Synced
Synced
Jul 15 · 3 min read

In June Synced published an article about Microsoft ObjGAN’s impressive performance on transferring text to images. Now, just weeks later, Carnegie Mellon University researchers have made another leap in the field with their Joint Language-to-Pose (JL2P) model, which generate animations from text input via a joint multimodal space comprising language and poses.

The language-to-pose animation process creates a sequence of poses represented by positions of joints (shoulders, wrists, knees, etc.). The challenge lies in three aspects:

  • How to build a latent representation space where language and poses — two significantly different modalities — are mapped together;
  • How to stitch different words, which represent different qualities of the animation, into a convincing pose sequence.
  • The model is trained under objective metrics while the quality of animation can only be judged by humans. How to correlate these two evaluations.

To tackle these challenges, the CMU researchers had the JL2P model learn a joint embedding of language and pose and optimized it with a progressive training curriculum that helps the model process shorter and easier sequences such as basic leg motions before processing longer and more difficult sequences such as running. The researchers evaluated their model using the following criteria:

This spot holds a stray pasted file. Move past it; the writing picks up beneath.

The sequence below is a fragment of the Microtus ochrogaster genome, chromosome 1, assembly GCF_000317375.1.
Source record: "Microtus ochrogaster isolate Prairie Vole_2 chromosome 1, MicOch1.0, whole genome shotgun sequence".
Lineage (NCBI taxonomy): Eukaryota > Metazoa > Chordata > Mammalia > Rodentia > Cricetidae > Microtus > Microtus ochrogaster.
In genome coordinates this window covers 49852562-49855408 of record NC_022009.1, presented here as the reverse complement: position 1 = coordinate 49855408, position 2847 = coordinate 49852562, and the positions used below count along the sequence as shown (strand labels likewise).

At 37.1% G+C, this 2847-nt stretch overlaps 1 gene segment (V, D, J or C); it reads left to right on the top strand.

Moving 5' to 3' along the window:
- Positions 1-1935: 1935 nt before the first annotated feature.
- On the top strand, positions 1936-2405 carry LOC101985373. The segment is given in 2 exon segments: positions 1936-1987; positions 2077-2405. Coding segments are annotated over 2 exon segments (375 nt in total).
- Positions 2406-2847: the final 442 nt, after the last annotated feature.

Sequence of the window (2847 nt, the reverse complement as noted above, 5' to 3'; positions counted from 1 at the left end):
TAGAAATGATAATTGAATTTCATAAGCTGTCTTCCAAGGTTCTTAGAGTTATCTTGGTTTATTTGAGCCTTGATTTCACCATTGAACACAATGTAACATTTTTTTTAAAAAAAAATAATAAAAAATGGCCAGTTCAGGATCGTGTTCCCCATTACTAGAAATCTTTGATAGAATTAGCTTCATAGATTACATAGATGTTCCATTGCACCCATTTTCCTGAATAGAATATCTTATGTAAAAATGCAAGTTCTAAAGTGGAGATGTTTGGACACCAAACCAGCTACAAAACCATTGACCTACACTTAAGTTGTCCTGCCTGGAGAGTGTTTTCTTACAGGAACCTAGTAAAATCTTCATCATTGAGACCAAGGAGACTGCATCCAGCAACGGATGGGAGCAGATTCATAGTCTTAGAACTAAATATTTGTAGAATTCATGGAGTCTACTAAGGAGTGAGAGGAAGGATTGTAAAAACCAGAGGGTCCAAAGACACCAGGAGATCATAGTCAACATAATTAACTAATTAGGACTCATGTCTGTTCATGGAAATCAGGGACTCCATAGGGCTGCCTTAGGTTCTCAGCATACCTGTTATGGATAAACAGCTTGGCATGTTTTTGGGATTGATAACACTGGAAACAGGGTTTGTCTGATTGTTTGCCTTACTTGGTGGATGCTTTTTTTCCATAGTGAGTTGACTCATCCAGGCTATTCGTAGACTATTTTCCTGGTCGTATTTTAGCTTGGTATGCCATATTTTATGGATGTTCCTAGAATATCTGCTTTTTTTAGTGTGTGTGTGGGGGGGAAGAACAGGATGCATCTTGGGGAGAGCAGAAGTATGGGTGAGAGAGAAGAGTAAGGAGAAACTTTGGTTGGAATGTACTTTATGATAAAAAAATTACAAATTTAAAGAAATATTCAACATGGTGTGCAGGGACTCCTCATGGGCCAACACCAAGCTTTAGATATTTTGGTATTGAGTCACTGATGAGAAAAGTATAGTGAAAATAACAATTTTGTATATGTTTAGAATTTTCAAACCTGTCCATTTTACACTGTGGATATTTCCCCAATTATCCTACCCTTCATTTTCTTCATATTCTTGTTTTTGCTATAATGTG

• Prediction Accuracy by Joint Space: How accurate is pose prediction from the joint embedding?
  • Human Judgment: Which of the generated animations is more representative of the input sentence? Does the subjective evaluation correlate with the results from the objective evaluations?
  • Modeling nuanced language concepts: Is the model able to map nuanced concepts such as speed, direction and action in the generated animations?

Researchers designed a user study in which human annotators selected the two generated animations they believed most accurately described a specific sentence from a set of six generated animations. Researchers compared the JL2P model’s average positional error results when using different optimizations, and against previous model performance.

The JL2P model showed an improvements of 9 to 15 percent compared to previous models. In the user study JL2P showed scored a 75 percent preference rate, only 10 percent below ground truth. In both the objective metrics and evaluation by humans the JL2P model generated more accurate animations with more reasonable visual representations than other data-driven approaches.

The paper Language2Pose: Natural Language Grounded Pose Forecasting is on arXiv.


Author: Reina Qi Wan | Editor: Michael Sarazen


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